China’s challenge is compounded because its data-security rules are new and unevenly enforced, especially when it comes to limiting the government’s own activities, according to China tech policy watchers.

But having so much data openly for sale on the internet is exactly the sort of national-security threat the government was hoping to avoid, they say.

Government surveillance databases inherently include sensitive information that allow foreign intelligence officers to understand a person’s pressure points or country’s vulnerabilities, said

Adam Segal,

director of the Digital and Cyberspace Policy program at the Council on Foreign Relations.

The Chinese government hasn’t publicly commented on the Shanghai leak, and references to it on Chinese social media are being scrubbed.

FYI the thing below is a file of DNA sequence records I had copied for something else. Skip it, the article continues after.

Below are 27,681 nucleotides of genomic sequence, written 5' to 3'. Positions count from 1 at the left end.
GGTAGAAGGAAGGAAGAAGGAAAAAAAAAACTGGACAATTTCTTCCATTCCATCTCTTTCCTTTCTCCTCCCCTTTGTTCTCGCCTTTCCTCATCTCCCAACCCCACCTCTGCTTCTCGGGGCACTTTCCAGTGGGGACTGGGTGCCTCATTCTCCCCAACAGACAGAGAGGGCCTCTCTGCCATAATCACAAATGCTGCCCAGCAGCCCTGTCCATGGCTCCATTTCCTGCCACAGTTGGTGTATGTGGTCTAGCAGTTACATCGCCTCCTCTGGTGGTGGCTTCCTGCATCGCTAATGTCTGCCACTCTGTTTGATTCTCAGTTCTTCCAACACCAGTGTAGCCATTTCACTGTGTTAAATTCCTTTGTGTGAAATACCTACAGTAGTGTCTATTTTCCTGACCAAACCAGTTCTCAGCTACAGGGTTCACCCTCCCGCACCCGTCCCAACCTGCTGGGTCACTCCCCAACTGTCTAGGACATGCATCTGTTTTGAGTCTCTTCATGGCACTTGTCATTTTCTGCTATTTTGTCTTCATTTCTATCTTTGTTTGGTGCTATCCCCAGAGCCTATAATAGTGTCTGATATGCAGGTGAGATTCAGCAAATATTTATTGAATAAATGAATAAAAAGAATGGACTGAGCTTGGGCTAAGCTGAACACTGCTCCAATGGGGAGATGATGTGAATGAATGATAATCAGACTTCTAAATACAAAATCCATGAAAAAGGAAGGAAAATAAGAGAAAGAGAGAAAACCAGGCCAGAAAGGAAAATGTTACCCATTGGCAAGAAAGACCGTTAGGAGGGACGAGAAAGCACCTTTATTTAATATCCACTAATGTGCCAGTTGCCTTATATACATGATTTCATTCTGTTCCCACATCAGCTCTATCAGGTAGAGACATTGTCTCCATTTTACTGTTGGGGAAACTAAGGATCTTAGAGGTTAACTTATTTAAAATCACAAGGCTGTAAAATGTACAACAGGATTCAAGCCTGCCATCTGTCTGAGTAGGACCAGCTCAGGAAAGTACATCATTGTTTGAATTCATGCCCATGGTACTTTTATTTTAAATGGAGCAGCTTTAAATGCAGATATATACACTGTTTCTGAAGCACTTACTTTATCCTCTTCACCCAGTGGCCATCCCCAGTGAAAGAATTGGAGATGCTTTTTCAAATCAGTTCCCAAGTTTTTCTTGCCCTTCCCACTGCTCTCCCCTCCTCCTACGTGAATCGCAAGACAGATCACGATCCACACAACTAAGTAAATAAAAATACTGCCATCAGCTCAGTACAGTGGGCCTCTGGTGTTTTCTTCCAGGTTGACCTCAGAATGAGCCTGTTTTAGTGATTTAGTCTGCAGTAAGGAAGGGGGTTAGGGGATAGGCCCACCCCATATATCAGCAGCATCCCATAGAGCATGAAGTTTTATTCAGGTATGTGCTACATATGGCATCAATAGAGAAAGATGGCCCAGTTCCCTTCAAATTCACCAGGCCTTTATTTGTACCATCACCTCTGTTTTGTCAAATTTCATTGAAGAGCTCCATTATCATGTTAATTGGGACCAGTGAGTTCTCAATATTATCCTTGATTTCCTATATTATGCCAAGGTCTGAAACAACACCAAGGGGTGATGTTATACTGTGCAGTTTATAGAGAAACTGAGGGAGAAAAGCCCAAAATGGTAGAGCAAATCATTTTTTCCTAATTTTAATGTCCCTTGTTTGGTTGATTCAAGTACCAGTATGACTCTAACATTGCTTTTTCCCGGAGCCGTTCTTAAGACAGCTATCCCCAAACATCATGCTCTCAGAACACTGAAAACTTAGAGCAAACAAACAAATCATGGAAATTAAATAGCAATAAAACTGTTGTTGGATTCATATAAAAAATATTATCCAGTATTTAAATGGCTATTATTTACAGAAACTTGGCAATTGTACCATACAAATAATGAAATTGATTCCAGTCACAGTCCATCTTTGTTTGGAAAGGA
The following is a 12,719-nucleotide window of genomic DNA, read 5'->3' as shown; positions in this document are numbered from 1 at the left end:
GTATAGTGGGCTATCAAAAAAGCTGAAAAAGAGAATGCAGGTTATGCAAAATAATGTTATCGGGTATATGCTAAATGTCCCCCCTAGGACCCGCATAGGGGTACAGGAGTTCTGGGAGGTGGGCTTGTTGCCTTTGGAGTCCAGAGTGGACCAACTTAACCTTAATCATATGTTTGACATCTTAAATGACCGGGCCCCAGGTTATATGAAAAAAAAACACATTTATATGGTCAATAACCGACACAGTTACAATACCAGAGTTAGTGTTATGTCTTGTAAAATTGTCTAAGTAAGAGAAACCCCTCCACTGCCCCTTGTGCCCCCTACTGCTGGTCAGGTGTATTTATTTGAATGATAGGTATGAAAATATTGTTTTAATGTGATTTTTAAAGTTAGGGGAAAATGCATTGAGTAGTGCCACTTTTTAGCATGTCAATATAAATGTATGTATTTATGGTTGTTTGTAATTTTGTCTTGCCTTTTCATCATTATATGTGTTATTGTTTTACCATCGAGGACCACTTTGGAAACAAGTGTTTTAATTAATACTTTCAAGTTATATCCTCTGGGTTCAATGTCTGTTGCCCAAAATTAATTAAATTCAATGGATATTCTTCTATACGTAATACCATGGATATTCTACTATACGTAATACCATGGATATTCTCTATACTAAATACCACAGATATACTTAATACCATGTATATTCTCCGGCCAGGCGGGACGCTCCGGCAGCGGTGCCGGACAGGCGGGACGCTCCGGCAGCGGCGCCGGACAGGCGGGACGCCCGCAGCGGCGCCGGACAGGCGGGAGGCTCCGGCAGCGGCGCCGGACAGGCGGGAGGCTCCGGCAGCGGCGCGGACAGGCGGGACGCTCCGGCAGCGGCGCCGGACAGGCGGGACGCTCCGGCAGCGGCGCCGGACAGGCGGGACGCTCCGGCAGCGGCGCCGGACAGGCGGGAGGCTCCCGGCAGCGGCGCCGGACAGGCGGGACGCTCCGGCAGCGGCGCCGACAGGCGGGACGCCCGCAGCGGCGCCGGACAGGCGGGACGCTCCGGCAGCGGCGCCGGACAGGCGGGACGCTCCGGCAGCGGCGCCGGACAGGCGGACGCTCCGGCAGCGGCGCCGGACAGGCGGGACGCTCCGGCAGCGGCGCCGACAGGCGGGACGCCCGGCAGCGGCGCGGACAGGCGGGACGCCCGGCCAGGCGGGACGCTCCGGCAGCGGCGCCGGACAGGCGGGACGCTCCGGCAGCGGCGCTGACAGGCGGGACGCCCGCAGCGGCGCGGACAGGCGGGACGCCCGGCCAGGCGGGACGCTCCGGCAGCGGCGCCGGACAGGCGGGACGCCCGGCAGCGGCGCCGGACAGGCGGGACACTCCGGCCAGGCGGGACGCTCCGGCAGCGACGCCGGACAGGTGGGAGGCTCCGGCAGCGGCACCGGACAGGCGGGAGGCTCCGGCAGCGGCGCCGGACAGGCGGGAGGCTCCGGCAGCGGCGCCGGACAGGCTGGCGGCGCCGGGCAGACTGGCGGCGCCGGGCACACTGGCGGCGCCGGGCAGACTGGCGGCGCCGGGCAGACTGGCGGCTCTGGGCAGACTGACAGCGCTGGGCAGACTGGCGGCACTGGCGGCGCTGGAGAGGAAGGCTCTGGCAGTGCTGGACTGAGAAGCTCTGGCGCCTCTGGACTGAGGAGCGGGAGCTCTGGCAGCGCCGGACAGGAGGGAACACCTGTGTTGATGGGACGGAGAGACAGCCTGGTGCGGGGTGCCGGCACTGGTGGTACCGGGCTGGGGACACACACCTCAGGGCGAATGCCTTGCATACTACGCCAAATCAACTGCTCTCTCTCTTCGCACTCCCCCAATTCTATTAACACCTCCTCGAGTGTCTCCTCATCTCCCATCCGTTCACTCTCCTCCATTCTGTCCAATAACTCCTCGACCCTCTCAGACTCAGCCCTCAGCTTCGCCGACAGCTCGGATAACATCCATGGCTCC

Days after it drew widespread international attention, Shanghai authorities announced a cybersecurity review of key websites and platforms belonging to government agencies, state-owned companies, big tech firms and other entities.

While the theft of Shanghai’s police data should serve as a wake-up call to China’s leaders, New America’s Ms. Sacks said, they are unlikely to stop cherry-picking which rules to apply to themselves.

“Why on earth would the government restrict its own ability to collect data?” she says.

Write to Karen Hao at